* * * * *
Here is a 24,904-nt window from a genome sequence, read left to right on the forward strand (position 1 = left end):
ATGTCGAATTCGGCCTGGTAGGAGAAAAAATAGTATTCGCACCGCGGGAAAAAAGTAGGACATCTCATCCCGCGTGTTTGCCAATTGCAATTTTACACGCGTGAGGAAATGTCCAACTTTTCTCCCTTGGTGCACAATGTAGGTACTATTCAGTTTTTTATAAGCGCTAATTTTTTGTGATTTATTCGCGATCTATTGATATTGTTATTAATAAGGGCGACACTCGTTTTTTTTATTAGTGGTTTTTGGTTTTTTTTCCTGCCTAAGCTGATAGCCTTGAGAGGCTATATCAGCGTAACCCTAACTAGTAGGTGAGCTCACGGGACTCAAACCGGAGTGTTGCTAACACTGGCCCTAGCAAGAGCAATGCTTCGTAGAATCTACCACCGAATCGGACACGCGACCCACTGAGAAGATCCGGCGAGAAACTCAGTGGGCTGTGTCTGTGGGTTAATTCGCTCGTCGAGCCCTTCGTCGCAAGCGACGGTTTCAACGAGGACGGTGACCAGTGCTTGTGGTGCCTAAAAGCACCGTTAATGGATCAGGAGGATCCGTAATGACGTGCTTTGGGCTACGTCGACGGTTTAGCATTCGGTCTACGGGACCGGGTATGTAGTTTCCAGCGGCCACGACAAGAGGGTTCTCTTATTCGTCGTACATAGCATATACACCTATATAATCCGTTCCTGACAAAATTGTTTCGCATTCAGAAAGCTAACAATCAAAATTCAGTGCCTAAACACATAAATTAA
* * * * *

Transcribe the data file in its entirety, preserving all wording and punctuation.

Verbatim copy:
Here is a 24,904-nt window from a genome sequence, read left to right on the forward strand (position 1 = left end):
ATGTCGAATTCGGCCTGGTAGGAGAAAAAATAGTATTCGCACCGCGGGAAAAAAGTAGGACATCTCATCCCGCGTGTTTGCCAATTGCAATTTTACACGCGTGAGGAAATGTCCAACTTTTCTCCCTTGGTGCACAATGTAGGTACTATTCAGTTTTTTATAAGCGCTAATTTTTTGTGATTTATTCGCGATCTATTGATATTGTTATTAATAAGGGCGACACTCGTTTTTTTTATTAGTGGTTTTTGGTTTTTTTTCCTGCCTAAGCTGATAGCCTTGAGAGGCTATATCAGCGTAACCCTAACTAGTAGGTGAGCTCACGGGACTCAAACCGGAGTGTTGCTAACACTGGCCCTAGCAAGAGCAATGCTTCGTAGAATCTACCACCGAATCGGACACGCGACCCACTGAGAAGATCCGGCGAGAAACTCAGTGGGCTGTGTCTGTGGGTTAATTCGCTCGTCGAGCCCTTCGTCGCAAGCGACGGTTTCAACGAGGACGGTGACCAGTGCTTGTGGTGCCTAAAAGCACCGTTAATGGATCAGGAGGATCCGTAATGACGTGCTTTGGGCTACGTCGACGGTTTAGCATTCGGTCTACGGGACCGGGTATGTAGTTTCCAGCGGCCACGACAAGAGGGTTCTCTTATTCGTCGTACATAGCATATACACCTATATAATCCGTTCCTGACAAAATTGTTTCGCATTCAGAAAGCTAACAATCAAAATTCAGTGCCTAAACACATAAATTAA